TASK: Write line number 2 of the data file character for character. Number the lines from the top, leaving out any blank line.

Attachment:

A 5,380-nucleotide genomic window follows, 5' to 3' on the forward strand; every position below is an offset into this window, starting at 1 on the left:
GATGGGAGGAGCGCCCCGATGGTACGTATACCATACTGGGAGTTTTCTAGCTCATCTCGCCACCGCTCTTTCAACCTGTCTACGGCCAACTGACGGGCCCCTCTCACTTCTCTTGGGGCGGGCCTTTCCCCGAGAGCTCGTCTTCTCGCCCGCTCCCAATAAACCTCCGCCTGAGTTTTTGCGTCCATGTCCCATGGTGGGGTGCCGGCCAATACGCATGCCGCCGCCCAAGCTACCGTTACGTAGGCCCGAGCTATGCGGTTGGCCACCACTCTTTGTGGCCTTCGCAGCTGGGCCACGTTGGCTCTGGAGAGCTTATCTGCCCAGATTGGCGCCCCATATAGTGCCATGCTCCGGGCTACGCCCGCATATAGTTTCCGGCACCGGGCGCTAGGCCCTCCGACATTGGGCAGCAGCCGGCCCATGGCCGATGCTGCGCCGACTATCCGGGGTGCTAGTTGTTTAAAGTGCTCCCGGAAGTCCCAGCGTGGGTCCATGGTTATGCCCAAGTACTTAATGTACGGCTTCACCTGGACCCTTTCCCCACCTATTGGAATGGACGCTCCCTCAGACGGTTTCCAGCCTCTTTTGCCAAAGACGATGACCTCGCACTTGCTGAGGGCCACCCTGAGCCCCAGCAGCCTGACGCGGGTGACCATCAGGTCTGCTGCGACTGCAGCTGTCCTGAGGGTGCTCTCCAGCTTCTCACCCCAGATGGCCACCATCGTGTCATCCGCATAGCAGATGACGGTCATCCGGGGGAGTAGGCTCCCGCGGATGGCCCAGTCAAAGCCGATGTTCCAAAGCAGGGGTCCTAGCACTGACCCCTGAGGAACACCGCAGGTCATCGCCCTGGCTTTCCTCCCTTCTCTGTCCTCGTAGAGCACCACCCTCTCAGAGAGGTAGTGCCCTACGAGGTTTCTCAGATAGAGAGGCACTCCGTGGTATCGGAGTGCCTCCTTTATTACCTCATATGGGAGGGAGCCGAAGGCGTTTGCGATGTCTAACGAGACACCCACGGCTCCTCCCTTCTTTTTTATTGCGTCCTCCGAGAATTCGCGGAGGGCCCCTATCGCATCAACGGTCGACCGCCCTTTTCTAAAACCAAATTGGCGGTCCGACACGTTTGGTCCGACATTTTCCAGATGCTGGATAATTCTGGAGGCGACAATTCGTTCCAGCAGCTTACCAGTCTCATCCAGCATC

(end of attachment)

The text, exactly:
GATGGGAGGAGCGCCCCGATGGTACGTATACCATACTGGGAGTTTTCTAGCTCATCTCGCCACCGCTCTTTCAACCTGTCTACGGCCAACTGACGGGCCCCTCTCACTTCTCTTGGGGCGGGCCTTTCCCCGAGAGCTCGTCTTCTCGCCCGCTCCCAATAAACCTCCGCCTGAGTTTTTGCGTCCATGTCCCATGGTGGGGTGCCGGCCAATACGCATGCCGCCGCCCAAGCTACCGTTACGTAGGCCCGAGCTATGCGGTTGGCCACCACTCTTTGTGGCCTTCGCAGCTGGGCCACGTTGGCTCTGGAGAGCTTATCTGCCCAGATTGGCGCCCCATATAGTGCCATGCTCCGGGCTACGCCCGCATATAGTTTCCGGCACCGGGCGCTAGGCCCTCCGACATTGGGCAGCAGCCGGCCCATGGCCGATGCTGCGCCGACTATCCGGGGTGCTAGTTGTTTAAAGTGCTCCCGGAAGTCCCAGCGTGGGTCCATGGTTATGCCCAAGTACTTAATGTACGGCTTCACCTGGACCCTTTCCCCACCTATTGGAATGGACGCTCCCTCAGACGGTTTCCAGCCTCTTTTGCCAAAGACGATGACCTCGCACTTGCTGAGGGCCACCCTGAGCCCCAGCAGCCTGACGCGGGTGACCATCAGGTCTGCTGCGACTGCAGCTGTCCTGAGGGTGCTCTCCAGCTTCTCACCCCAGATGGCCACCATCGTGTCATCCGCATAGCAGATGACGGTCATCCGGGGGAGTAGGCTCCCGCGGATGGCCCAGTCAAAGCCGATGTTCCAAAGCAGGGGTCCTAGCACTGACCCCTGAGGAACACCGCAGGTCATCGCCCTGGCTTTCCTCCCTTCTCTGTCCTCGTAGAGCACCACCCTCTCAGAGAGGTAGTGCCCTACGAGGTTTCTCAGATAGAGAGGCACTCCGTGGTATCGGAGTGCCTCCTTTATTACCTCATATGGGAGGGAGCCGAAGGCGTTTGCGATGTCTAACGAGACACCCACGGCTCCTCCCTTCTTTTTTATTGCGTCCTCCGAGAATTCGCGGAGGGCCCCTATCGCATCAACGGTCGACCGCCCTTTTCTAAAACCAAATTGGCGGTCCGACACGTTTGGTCCGACATTTTCCAGATGCTGGATAATTCTGGAGGCGACAATTCGTTCCAGCAGCTTACCAGTCTCATCCAGCATC